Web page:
# How can I color my Mandelbrot set like this?

I have a background image of a fractal on my phone that I would like in a higher resolution with super sampling, and decided to write my own program for it. I've got down rendering a Mandelbrot set, even using HSV/HSL as coloring methods, but I can't get my fractals to look as nice as these. Here's a prime example, and here is the image I use on my phone.

As far as I can tell they're rendered using Ultra Fractal 3. How would I go about coloring my Mandelbrot set in the same way?

Using HSV/HSL I have only managed to produce similar results to this JavaScript renderer.

To get the filaments drawn in such contrast, a (inverse?) distance estimator is used. This is based on the derivative $$dz_n/dc$$, see, e.g., http://mrob.com/pub/muency/distanceestimator.html for details and the links there for application ideas.

That is, instead of only iterating $$z_{n+1}=z_n^2+c$$, you now iterate

dz = 2*z*dz + 1
z = z*z + c


and return in addition to $$n$$ also $$\log_2(|z|) \frac{|z|}{|dz|}$$. Then you should get images like the cited one if you set the color hue (cyclically) by $$n$$ or $$\log n$$ and control the brightness using the distance estimate.

Asking the original author for their exact Ultra Fractal 3 parameters would be my first choice.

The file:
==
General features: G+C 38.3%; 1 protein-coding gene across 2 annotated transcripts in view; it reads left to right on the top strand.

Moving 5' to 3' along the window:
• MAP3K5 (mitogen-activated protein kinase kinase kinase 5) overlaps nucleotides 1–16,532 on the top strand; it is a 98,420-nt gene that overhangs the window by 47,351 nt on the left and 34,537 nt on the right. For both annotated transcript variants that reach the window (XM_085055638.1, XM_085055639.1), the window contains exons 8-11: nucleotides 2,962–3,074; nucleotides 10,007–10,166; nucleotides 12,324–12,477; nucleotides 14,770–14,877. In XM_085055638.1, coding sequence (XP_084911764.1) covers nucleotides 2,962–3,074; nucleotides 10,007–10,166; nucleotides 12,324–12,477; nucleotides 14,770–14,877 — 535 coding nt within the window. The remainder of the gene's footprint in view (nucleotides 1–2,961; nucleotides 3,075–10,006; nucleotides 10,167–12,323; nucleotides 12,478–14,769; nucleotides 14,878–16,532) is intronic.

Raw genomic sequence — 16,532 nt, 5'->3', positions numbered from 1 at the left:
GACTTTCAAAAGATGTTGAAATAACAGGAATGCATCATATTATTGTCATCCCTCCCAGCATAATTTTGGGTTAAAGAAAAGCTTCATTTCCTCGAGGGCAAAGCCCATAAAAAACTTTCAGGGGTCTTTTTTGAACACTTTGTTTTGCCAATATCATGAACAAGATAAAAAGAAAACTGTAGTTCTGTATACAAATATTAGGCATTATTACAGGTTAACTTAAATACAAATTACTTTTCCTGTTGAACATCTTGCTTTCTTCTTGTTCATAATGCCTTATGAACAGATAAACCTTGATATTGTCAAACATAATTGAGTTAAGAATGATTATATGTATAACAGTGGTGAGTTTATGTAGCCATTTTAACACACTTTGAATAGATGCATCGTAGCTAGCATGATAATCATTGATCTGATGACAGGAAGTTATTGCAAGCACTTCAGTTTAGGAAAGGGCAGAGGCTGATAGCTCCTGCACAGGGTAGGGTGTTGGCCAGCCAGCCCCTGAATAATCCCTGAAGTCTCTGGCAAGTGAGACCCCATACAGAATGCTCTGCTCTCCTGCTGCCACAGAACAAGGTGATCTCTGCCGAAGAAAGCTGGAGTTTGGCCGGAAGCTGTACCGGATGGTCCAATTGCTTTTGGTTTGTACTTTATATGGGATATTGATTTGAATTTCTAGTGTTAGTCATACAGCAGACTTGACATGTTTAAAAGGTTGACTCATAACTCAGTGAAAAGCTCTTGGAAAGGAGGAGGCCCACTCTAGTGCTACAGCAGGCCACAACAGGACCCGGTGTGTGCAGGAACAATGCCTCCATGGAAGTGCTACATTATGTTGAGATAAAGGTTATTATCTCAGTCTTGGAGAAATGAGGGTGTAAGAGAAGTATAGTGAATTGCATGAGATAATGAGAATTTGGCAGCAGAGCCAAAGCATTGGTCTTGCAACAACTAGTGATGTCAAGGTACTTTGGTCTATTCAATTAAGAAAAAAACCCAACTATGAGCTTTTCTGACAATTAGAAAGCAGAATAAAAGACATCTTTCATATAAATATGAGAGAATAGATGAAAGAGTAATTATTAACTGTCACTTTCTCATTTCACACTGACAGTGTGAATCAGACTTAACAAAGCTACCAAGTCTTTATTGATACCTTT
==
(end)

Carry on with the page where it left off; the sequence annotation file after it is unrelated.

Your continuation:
Mandelbrot fractal images are often made by selecting the color based on the iteration where the iteration "blew up" or the point escaped (modulo some factor, perhaps, that keeps the number in the color map (and I don't know how deep people let these iterate nowadays)) for some arbitrary definition of "escape". For $$z_{n+1}=z_n^2+c,$$ and $$c=(x,y)$$ of the point you're testing for inclusion. At the very least you need the coordinates of the four corners of the domain (or anything equivalent) and any parameters that might map $$n_{\rm blowup}$$ back into the color map and the color map (which you can probably pick off an image with your favorite image manipulation program (like Photoshop) and the eyedropper tool). You need your own (their) definition of "blow up" since you can't iterate forever. It might just count as leaving the domain or 10x the domain or $$n$$ too big or $$\ldots$$, but it's been since high- school since I coded one of these (in QuickBasic(!) as a language learning project).

I think your best bet is to reach out to the website owner and see if they'll help you out.

• Regarding the definition of "blow up", if the value of $|z_n|$ ever exceeds $2$ then the sequence $(z_n)$ will approach infinity Dec 6 '20 at 23:04
• @ogogmad, yes, but some also set a maximum number of iterations before giving up. Dec 11 '20 at 18:35